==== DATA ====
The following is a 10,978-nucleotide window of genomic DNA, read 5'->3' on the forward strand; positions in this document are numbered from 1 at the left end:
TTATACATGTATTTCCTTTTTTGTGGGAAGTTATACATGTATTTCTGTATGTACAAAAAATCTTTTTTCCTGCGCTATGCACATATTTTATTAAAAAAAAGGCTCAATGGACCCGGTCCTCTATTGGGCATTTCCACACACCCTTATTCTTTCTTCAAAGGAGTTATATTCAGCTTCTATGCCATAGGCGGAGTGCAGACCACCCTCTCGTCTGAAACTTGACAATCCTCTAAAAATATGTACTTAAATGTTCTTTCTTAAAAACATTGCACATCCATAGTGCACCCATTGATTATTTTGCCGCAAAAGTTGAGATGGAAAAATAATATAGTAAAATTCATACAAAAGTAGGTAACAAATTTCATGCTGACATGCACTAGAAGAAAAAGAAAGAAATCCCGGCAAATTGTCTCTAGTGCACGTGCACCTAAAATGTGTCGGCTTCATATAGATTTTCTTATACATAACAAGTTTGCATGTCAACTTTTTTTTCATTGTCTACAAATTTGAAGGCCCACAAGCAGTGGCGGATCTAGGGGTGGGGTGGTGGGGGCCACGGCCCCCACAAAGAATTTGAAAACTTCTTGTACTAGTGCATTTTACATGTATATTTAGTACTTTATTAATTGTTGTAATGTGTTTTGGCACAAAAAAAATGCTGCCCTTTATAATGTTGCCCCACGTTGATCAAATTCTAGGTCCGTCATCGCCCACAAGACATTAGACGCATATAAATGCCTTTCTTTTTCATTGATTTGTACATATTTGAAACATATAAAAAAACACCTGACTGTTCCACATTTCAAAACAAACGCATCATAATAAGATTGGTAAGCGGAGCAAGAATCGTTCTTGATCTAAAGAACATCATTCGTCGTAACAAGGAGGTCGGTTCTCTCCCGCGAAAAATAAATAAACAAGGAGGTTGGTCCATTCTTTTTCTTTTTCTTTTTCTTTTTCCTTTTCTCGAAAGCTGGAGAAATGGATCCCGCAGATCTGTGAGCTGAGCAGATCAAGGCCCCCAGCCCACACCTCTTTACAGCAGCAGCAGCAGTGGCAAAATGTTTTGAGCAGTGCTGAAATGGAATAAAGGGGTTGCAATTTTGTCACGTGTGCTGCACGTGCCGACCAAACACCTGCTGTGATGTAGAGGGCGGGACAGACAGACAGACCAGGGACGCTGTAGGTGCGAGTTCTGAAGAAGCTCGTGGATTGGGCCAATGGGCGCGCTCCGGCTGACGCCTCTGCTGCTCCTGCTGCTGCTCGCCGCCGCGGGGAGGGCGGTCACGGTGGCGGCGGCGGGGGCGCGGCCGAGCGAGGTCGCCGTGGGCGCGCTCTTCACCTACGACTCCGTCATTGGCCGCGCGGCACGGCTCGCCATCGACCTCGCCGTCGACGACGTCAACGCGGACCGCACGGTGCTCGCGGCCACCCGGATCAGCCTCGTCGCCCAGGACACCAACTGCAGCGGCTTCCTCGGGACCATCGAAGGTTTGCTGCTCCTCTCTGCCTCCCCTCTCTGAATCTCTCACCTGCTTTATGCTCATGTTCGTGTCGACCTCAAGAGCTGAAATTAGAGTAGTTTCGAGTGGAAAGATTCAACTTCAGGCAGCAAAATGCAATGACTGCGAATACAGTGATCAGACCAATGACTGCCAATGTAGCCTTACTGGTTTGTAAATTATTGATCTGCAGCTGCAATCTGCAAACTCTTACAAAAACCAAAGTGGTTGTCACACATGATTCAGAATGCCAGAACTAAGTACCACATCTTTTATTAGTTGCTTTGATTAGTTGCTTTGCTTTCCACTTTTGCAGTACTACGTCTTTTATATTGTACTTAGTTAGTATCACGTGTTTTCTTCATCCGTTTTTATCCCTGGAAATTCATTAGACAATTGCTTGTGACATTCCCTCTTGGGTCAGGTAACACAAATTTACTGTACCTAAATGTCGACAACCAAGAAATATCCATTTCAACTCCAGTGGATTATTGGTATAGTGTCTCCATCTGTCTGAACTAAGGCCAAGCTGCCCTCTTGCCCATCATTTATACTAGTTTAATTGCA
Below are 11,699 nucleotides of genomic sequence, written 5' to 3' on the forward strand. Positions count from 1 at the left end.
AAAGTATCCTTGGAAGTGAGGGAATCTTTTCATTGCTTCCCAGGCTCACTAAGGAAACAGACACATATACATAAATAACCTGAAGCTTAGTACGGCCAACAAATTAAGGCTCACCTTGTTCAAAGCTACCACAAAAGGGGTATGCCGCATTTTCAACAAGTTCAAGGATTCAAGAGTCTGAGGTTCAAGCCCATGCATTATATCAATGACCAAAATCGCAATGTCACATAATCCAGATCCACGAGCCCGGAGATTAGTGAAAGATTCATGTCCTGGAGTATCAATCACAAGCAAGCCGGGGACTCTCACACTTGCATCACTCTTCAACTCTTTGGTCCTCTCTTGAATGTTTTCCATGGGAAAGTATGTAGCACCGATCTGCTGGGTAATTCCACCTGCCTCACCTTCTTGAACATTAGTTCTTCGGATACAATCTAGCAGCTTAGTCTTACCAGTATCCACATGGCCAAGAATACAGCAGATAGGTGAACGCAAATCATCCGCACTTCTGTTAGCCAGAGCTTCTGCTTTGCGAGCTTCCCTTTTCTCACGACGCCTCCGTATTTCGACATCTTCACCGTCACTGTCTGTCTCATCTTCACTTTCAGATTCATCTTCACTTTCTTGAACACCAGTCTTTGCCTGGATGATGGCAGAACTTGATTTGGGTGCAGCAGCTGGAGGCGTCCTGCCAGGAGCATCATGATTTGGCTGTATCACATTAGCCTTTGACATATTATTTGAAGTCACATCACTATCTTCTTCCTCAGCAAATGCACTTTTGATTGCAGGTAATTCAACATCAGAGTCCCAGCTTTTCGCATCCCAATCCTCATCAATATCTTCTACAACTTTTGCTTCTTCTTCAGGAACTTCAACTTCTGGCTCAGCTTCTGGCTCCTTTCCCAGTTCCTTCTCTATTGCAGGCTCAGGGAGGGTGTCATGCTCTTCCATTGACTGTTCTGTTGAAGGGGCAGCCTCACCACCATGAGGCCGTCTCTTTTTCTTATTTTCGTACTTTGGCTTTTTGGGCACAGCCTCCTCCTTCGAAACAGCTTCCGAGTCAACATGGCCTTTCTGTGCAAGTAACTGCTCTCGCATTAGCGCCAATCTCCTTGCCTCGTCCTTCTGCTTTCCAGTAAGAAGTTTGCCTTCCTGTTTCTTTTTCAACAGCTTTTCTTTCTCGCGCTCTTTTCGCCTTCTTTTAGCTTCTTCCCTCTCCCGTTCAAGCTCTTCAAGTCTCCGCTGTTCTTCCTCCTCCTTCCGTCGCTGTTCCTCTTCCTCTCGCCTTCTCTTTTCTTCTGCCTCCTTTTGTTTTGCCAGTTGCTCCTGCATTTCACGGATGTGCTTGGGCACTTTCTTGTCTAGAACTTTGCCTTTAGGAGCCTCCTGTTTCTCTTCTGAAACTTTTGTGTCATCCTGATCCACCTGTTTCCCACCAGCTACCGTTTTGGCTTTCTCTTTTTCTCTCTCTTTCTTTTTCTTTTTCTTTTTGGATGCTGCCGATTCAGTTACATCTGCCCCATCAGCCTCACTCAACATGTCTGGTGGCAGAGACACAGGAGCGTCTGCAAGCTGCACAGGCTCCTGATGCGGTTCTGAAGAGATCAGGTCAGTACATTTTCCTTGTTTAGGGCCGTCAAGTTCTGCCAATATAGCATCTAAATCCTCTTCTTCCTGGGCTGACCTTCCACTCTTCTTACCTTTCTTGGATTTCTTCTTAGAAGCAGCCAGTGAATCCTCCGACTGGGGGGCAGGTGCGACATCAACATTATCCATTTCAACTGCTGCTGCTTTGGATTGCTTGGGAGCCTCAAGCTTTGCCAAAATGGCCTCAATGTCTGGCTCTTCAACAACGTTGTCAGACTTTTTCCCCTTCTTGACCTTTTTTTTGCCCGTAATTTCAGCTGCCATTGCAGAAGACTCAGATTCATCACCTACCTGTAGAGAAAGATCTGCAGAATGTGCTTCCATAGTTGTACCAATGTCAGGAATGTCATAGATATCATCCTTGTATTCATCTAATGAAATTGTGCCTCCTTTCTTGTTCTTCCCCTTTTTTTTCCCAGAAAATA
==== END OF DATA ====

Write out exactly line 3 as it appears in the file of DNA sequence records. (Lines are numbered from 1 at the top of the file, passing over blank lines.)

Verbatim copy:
Below are 11,699 nucleotides of genomic sequence, written 5' to 3' on the forward strand. Positions count from 1 at the left end.